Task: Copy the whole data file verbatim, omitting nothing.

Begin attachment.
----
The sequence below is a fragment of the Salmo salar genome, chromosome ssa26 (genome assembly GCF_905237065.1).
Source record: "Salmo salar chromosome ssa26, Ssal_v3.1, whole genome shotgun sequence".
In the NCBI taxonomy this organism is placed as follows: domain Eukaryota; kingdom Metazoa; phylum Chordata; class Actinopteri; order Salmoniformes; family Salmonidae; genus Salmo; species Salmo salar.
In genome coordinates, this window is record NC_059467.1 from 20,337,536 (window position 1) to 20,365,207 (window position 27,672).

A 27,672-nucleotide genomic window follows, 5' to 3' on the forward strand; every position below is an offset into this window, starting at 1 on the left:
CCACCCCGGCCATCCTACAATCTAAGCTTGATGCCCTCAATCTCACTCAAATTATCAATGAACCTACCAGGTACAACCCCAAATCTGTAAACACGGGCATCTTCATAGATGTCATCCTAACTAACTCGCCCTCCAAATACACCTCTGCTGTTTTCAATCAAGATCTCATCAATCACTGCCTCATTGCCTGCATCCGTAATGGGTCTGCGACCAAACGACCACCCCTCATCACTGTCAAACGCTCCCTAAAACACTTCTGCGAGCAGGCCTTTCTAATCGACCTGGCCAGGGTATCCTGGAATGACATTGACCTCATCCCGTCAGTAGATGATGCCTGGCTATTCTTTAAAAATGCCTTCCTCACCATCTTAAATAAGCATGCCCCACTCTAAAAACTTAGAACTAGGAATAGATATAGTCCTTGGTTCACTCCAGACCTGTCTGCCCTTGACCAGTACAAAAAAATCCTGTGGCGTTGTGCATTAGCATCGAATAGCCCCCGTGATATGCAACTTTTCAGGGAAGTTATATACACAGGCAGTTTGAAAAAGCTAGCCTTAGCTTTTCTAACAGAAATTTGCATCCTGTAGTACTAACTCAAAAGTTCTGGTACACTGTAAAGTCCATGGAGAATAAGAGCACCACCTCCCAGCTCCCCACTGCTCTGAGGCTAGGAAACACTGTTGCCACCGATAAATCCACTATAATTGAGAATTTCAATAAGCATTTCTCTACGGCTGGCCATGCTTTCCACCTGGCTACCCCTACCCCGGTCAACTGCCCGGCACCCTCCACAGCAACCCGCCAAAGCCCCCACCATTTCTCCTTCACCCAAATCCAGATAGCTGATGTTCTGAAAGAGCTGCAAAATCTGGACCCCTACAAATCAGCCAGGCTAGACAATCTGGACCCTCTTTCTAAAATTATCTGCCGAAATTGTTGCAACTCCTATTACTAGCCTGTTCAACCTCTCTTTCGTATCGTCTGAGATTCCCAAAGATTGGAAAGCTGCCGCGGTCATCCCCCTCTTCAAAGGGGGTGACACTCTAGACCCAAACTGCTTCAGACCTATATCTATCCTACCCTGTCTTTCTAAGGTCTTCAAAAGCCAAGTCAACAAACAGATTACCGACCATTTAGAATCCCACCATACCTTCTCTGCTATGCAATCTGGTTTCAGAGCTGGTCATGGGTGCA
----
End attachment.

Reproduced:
The sequence below is a fragment of the Salmo salar genome, chromosome ssa26 (genome assembly GCF_905237065.1).
Source record: "Salmo salar chromosome ssa26, Ssal_v3.1, whole genome shotgun sequence".
In the NCBI taxonomy this organism is placed as follows: domain Eukaryota; kingdom Metazoa; phylum Chordata; class Actinopteri; order Salmoniformes; family Salmonidae; genus Salmo; species Salmo salar.
In genome coordinates, this window is record NC_059467.1 from 20,337,536 (window position 1) to 20,365,207 (window position 27,672).

A 27,672-nucleotide genomic window follows, 5' to 3' on the forward strand; every position below is an offset into this window, starting at 1 on the left:
CCACCCCGGCCATCCTACAATCTAAGCTTGATGCCCTCAATCTCACTCAAATTATCAATGAACCTACCAGGTACAACCCCAAATCTGTAAACACGGGCATCTTCATAGATGTCATCCTAACTAACTCGCCCTCCAAATACACCTCTGCTGTTTTCAATCAAGATCTCATCAATCACTGCCTCATTGCCTGCATCCGTAATGGGTCTGCGACCAAACGACCACCCCTCATCACTGTCAAACGCTCCCTAAAACACTTCTGCGAGCAGGCCTTTCTAATCGACCTGGCCAGGGTATCCTGGAATGACATTGACCTCATCCCGTCAGTAGATGATGCCTGGCTATTCTTTAAAAATGCCTTCCTCACCATCTTAAATAAGCATGCCCCACTCTAAAAACTTAGAACTAGGAATAGATATAGTCCTTGGTTCACTCCAGACCTGTCTGCCCTTGACCAGTACAAAAAAATCCTGTGGCGTTGTGCATTAGCATCGAATAGCCCCCGTGATATGCAACTTTTCAGGGAAGTTATATACACAGGCAGTTTGAAAAAGCTAGCCTTAGCTTTTCTAACAGAAATTTGCATCCTGTAGTACTAACTCAAAAGTTCTGGTACACTGTAAAGTCCATGGAGAATAAGAGCACCACCTCCCAGCTCCCCACTGCTCTGAGGCTAGGAAACACTGTTGCCACCGATAAATCCACTATAATTGAGAATTTCAATAAGCATTTCTCTACGGCTGGCCATGCTTTCCACCTGGCTACCCCTACCCCGGTCAACTGCCCGGCACCCTCCACAGCAACCCGCCAAAGCCCCCACCATTTCTCCTTCACCCAAATCCAGATAGCTGATGTTCTGAAAGAGCTGCAAAATCTGGACCCCTACAAATCAGCCAGGCTAGACAATCTGGACCCTCTTTCTAAAATTATCTGCCGAAATTGTTGCAACTCCTATTACTAGCCTGTTCAACCTCTCTTTCGTATCGTCTGAGATTCCCAAAGATTGGAAAGCTGCCGCGGTCATCCCCCTCTTCAAAGGGGGTGACACTCTAGACCCAAACTGCTTCAGACCTATATCTATCCTACCCTGTCTTTCTAAGGTCTTCAAAAGCCAAGTCAACAAACAGATTACCGACCATTTAGAATCCCACCATACCTTCTCTGCTATGCAATCTGGTTTCAGAGCTGGTCATGGGTGCA